on June 1, 2008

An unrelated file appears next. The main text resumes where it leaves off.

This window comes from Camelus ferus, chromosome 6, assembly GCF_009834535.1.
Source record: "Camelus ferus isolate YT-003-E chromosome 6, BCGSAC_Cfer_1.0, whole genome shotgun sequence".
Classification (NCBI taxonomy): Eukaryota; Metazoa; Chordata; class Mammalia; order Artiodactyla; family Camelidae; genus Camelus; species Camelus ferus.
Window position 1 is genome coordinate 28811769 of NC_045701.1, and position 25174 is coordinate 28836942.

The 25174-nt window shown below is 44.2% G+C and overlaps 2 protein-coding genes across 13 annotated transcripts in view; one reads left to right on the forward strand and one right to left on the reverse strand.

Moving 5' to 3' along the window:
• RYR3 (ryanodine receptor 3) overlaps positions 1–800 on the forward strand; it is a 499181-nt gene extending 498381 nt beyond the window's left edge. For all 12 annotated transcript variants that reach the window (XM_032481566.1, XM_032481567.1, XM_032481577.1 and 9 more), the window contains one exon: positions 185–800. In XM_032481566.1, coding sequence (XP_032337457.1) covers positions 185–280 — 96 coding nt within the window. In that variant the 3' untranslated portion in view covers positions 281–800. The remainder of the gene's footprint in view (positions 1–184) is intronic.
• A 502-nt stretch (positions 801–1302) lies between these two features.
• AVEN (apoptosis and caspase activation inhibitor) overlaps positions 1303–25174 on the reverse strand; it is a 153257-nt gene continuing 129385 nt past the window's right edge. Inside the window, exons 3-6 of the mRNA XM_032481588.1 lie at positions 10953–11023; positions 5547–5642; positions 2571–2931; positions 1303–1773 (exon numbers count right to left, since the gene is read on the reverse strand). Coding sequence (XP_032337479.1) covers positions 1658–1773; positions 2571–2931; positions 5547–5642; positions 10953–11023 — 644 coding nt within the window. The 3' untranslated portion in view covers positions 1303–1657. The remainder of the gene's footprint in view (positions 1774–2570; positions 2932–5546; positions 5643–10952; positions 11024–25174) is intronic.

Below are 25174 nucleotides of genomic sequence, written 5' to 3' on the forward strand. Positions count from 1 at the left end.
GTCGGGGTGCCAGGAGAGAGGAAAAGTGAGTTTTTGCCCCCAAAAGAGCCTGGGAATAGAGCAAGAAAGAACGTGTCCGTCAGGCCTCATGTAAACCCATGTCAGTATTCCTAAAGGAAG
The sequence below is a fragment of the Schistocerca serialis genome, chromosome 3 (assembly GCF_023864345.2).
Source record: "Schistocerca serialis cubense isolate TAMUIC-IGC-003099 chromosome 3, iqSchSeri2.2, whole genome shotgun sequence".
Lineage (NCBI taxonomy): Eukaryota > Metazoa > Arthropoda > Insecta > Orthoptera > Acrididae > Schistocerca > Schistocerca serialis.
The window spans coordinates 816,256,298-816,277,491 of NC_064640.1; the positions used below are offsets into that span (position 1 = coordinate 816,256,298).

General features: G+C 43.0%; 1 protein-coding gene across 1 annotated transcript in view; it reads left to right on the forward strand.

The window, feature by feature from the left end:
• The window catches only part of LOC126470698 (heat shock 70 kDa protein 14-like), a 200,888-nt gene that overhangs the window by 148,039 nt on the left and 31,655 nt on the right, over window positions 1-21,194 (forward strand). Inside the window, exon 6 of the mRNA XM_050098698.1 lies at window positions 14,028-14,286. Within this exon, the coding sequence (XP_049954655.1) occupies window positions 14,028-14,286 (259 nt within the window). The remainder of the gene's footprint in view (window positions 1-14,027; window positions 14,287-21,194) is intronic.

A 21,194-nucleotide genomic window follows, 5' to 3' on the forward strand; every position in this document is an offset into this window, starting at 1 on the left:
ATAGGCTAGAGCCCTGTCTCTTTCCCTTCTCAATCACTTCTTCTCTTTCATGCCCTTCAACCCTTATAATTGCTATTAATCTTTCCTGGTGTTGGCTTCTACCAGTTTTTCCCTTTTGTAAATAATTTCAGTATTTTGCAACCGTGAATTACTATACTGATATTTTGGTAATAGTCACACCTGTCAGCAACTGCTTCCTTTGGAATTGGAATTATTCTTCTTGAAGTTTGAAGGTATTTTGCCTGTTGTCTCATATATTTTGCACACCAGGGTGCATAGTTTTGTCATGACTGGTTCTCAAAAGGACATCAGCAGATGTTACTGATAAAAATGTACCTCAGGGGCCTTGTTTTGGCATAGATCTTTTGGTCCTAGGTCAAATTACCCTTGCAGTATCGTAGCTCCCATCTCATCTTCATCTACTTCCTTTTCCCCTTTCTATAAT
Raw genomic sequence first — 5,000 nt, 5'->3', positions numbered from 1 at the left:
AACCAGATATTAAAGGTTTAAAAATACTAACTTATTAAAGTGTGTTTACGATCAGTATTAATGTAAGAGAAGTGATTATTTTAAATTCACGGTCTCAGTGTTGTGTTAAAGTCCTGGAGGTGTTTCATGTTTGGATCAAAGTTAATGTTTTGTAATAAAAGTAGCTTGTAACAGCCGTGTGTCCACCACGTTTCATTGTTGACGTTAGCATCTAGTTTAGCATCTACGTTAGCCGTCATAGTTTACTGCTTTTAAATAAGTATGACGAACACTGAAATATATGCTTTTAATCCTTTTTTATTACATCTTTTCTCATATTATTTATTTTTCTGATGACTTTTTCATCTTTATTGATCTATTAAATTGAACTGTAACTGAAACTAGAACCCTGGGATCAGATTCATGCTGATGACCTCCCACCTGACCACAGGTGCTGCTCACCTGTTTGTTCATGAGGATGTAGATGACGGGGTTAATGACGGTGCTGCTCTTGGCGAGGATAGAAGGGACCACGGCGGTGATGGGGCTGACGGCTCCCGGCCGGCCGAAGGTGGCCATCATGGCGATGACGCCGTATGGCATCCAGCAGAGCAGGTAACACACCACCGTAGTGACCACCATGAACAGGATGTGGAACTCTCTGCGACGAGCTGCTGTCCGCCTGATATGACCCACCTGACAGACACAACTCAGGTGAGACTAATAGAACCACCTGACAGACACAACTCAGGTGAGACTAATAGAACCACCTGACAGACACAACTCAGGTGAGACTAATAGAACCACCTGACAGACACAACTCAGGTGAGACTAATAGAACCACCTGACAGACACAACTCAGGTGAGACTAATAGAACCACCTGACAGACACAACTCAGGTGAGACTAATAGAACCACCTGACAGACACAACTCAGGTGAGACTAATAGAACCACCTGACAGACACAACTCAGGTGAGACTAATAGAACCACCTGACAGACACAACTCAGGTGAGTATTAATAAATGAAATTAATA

If St. Paul’s wasn’t emblematic of London before World War II, the Blitz certainly fixed that. The famous images of Wren’s dome rising seemingly unhurt out of the surrounding fires and smoke, made it the embodiment of London’s resistance to the brutal Nazi bombardment. Less well known is the price that was paid for its survival (which only heightens the image): the fire battalions worked round the clock to preserve the Cathedral, at the expense of much of the surrounding neighborhood. Moreover, St. Paul’s did not escape unscathed: a major bomb crashed through the west end of the building in 1941, and you can still see some of its effects on the climb to the Whispering Gallery along the dome’s lower edge.To me, visiting here seems essential to understanding London and England. It’s certainly worth a visit for its qualities as a structure, or more holistically, as a place of worship. Christopher Wren, whose ability as architect, planner, astronomer and scientist have made him one of my heroes over the past decade, created a building that is awe-inspiring, solid, airy and intimate. Wren, who had responsibility for rebuilding so much of London after the Great Fire, built at least the third Cathedral here on Ludgate Hill. The dome still rises well above almost all of London’s skyline, but modern construction (and post-Blitz reconstruction) around the area makes it awfully hard to see the hill. The building he put here was the first English cathedral built after the Reformation, a chance to state what the new English church was, instead of what it was not.I find it powerful to visit places where people have worshipped for centuries or even a millennium. Although they did so in previous incarnations of this cathedral for many of those years, this place still carries a strong sense of history predating its 300 years. Wren’s Baroque cathedral is hardly without ornamentation, but it seems well chosen, neither too fanciful nor too restrained. It has a much more solid feel than gothic Westminster Abbey, and as a place of worship, I think I’d prefer it. Seven years ago, my wife and I came for evensong on a raining Wednesday evening, which proved to be among the highlights of that first trip to London.Understandably, the ushers patiently but firmly escorted us out of the building after evensong was finished. We hadn’t returned to tour the church, and it was the first stop on our first full day in London. Unfortunately, we arrived later than we’d planned. Hoping to arrive just as St. Paul’s opened to visitors at 8:30 (or, as I dreamed, even earlier for morning prayer), we successfully negotiated the morning tube ride from Moorgate and climbed the steps just after 9 am. Jet lag was still raging in my teens, and negotiating a family forced march through the cathedral seemed a risky bet. So we invested in audio tours (£4) for everyone who wanted one, and set off to explore the cathedral separately. I was hoping for a verger tour, but the next one didn’t leave until 10, so I headed back to the desk, where the clerk kindly offered to renegotiate my bill for the family price.Among the highlights for me were the great space under the dome, the carved wood quire and pulpit by Grinling Gibbons, and the American Chapel at the far east end. The audio tour made sure I noted the paintings by contemporary Russian artist Sergei Chepik, part of an effort to bring contemporary art into St. Paul’s, which makes sense if it is indeed to remain an active place of worship and not a museum. I don’t think I would have missed these large works, but I’m glad I didn’t. The four panels tell the story of Christ, from birth to resurrection, in an installation where they face each other in pairs, giving the set an added dimension.Everyone wanted to climb the steps to the Whispering Gallery, so we gathered at the northeast end of the cathedral for the 150+ steps. It was here that we began paying the price for arriving late, as one of two busloads that arrived at 10 was also here, and on the way further up. It was hard to test the Gallery's famous acoustics, but the view of the mosaics from this level and the dome above was worth it. My acrophobia was waking up, and walking the narrow aisle along the railing with dozens of other pushing to get past wasn’t helping. I stepped up onto one of the pairs of benches running around at the dome’s wall, and enjoyed the view outwards and upwards. Even if your plans don’t call for anymore climbing, I wouldn’t skip this part of the cathedral. If you do need to rest, it’s much easier to do so on this climb than it is as you ascend to the outdoor galleries above.Above the Whispering Gallery are an array of windows, and your view of the Cathedral is enhanced by being close to the dome over your head as well as farther from the floor, quire and apse below. I would have hoped for a more peaceful setting, but next time I’ll come earlier.My family was split on heading up from here. My oldest decided not to climb, and my wife stayed with her; my younger two were going up regardless, and thinking about them 300 feet above London without me made my parental sensibilities ring wildly in alarm. In the end, the climb wasn’t too bad: it’s a little shorter ascent to the next gallery, which is a solid stone walkway with views out holes in the stone railing. It was still a bright, sunny morning, and this view out over London was better than I anticipated. We walked a full circuit of this level, and then climbed to the Golden Gallery. It’s not the uppermost level on the dome’s exterior, but it is as high as you can go these days.This climb takes you up catwalks and over the top of Wren’s inner dome. It’s more challenging than the first two intervals, and I’d think twice if you’re uneasy in tight spaces or on steep mesh stairs. The view over London is exquisite. It rivals that from the London Eye, and there’s no glass or metal frame in your way. Of course, nothing protects you from the elements, either, but the breezes weren’t too bad. The gallery is exceedingly narrow—perhaps 3 feet at its widest point right by the top of the stairwell, and much tighter in places. It was so crowded that once we stepped out, we couldn’t walk around, and were stuck simply waiting for others to finally head down. I nearly lost it as one of the teens ahead of me climbed the railing and leaned as far over as possible, but he survived, the line cleared, and we made it to the far side for a view to the east and the Tower of London.From here, we headed to the crypt. Nelson’s tomb is on the main floor of the cathedral, but the number of other tombs and monuments seemed restrained compared to Westminster Abbey. On the lower level are Wren’s tomb, bearing his son’s famous epitaph ("If you seek his monument, look around you"), the tomb of Wellington, still surrounded by the battle flags carried at his funeral procession by Britain’s allies in the victory over Napoleon. Churchill isn’t buried here, but an ornate iron gate across the midpoint of the crypt honors him and his contributions to the nation. Joining him are numerous generals from the First and Second World Wars, panels commemorating the service of many units in both conflicts, and the politicians and soldiers who built the empire in the 18th and 19th centuries. I paused briefly in front of a table where a docent was selling guidebooks, and she struck up a conversation with me, taking me aside to point out one of her favorites, the monument to George Williams, founder of the YMCA: “Doesn’t he have just have the most wonderful smile? He looks so happy to me”, she said as we gazed on his image.We emerged from the crypt just after noon. I was hopeful that we’d return later in the week for a service, perhaps on Maundy Thursday. It wasn’t to be, but I will come here every chance I get.